However, as fit as you are, everybody reacts differently to altitude.Try finding a hike in your area that has somewhat of a higher altitude. I only had the opportunity to do one higher altitude hike. It was not as high as the Inca Trail, but it still gave me an idea of how my body feels in high altitude. But don’t stress out too much! Your tour leader has helped many people hike the Inca Trail, and will be there to help you if you start to feel sick, or simply need a little extra motivation.

    1. Technology Tools

    I am a firm believer in digital detoxing when traveling, but when hiking in the wilderness, it is comforting to know that I have helpful resources at my fingertips if I ever need it. When hiking or traveling, there are always a few resources and apps I like to have on my phone or iTouch to stay safe.

    As a traveler, we are more vulnerable to security threats or identity theft on public computers and Wi-Fi. I choose to use a VPN when traveling for Wi-Fi security in hotels, to avoid computer viruses, and to gain access to content that is geo-blocked. For my Inca Trail trek I downloaded the MotionX GPS app. The app supports GPS navigation without the need for cell service. Thankfully our guides kept us on track, but it was comforting knowing that if anything happened, I could use my phone as a backup for navigation help.

    1. Make a Visit to Your Doctor

    When traveling anywhere, it is important to check in with your doctor. Different regions of the world may require various vaccinations, or medication. Before visiting your doctor, it is also helpful to do a little bit of your own research as to what medications or vaccinations are needed for travel. Your doctor may be familiar with vaccinations needed for Peru, but you are the only person who knows what your trip will consist of. Be sure to mention to your doctor if you are going to the Peruvian Amazon, or high altitude.

    For the Inca Trail I recommend packing the following medications:

    -Altitude sickness medication (Acetazolamide)

                           -Imodium

                           -Antibiotics (Ciprofloxacin)

                           -Bug spray (not technically a medication, but important to bring as well)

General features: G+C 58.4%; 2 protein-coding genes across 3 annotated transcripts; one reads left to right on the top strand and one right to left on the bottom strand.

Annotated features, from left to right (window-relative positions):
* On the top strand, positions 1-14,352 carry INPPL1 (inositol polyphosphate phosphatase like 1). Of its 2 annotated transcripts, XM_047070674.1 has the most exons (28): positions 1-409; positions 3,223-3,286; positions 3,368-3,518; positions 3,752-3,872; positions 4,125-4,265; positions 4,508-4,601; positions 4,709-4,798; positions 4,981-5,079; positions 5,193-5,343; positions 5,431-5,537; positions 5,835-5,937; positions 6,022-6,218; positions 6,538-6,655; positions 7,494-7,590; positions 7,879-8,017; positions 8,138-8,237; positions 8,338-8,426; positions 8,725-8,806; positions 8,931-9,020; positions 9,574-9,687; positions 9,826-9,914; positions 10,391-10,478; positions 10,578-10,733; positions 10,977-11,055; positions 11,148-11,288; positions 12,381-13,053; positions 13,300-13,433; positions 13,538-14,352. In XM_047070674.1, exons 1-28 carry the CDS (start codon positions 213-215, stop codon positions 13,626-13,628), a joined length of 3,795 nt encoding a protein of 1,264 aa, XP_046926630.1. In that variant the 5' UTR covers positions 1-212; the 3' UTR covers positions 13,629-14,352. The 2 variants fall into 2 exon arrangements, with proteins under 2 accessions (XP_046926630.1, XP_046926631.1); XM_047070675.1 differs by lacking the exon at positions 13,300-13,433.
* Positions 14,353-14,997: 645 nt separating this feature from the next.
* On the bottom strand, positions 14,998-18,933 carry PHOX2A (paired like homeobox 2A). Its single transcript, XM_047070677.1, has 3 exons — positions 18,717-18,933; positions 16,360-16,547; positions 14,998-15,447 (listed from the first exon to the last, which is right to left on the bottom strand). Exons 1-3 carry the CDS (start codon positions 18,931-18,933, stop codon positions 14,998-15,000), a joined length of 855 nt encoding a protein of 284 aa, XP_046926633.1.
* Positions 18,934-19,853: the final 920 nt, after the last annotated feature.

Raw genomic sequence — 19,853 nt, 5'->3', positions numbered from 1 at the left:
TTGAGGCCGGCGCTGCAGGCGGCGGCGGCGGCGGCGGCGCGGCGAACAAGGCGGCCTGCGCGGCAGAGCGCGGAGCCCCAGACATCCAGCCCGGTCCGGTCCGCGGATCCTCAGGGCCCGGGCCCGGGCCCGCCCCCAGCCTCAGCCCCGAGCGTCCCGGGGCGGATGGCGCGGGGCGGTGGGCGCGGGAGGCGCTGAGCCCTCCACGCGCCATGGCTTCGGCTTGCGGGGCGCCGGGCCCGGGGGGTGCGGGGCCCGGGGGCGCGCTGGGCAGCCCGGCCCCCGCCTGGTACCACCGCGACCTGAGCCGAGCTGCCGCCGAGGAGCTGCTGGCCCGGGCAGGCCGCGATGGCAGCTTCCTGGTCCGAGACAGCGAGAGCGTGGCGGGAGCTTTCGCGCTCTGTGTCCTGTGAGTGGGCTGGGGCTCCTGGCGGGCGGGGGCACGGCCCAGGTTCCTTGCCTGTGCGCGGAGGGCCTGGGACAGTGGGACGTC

-Ibuprofen (always good to have)

    This list is most likely what your doctor will recommend as well, but be sure to do your own research as well. You may need malaria pills or certain vaccinations depending on where else your trip is going, or personal previous medical history.

    1. Pack LightPack Light

    The hardest part of my trip (aside from trekking up the stairs of the Inca Trail) was packing! There are several limitations on how much you pack on the Inca Trail in order to maintain that porters are being treated fairly and respectfully. Each porter is limited to carrying 20kg. This includes all blankets, clothes, and the porter’s personal belongings. Talk to your Active Adventure tour guide before leaving on your trip to find out up to date information on how much you are able to pack, and information on sleeping bags and pads.

    Aside from packing light, there are of course certain items you will want to pack, depending on the time of year your trek is. I used Her Packing List, along with the information provided by Active Adventures to help me in packing everything I need.

    1. Have the Time of Your Life

    Last, but not least, be ready to have incredible experiences and memories that will last a life time. When I first booked my trip to Peru and the Inca Trail I had certain expectations and ideas of what the trip would be like. I was looking forward to seeing Machu Picchu, but what I found was that the most memorable and exciting parts of my trip were not necessarily seeing the big tourist spots like Machu Picchu, but the journey getting there, and the unexpected surprises that came along the way. Peru and its people exceeded all expectations, and opened my mind in ways I did not know were possible.

    Hi, my name is Jess Signet. My parents were travelers since before I was born. Even in the womb, I was able to travel all over the place! Boy, did things NOT change as I grew older!
    Knowing there’s more to the world than the bubble I live in made me want to travel even further. Traveling is my drug and I’m addicted. (Please, no intervention!)

     

  4. Planning a little solo jaunt across the land? If this is your first time planning your virgin solo adventure, I understand completely how excited and nervous you are. I was once in your shoes.

    Before you slap on your backpack and march out that door, here’s a small checklist of things you might want to do to ensure a better trip.

    Solo Travelling

    Image courtesy of bluetidalwave.com

    Research, Research, Research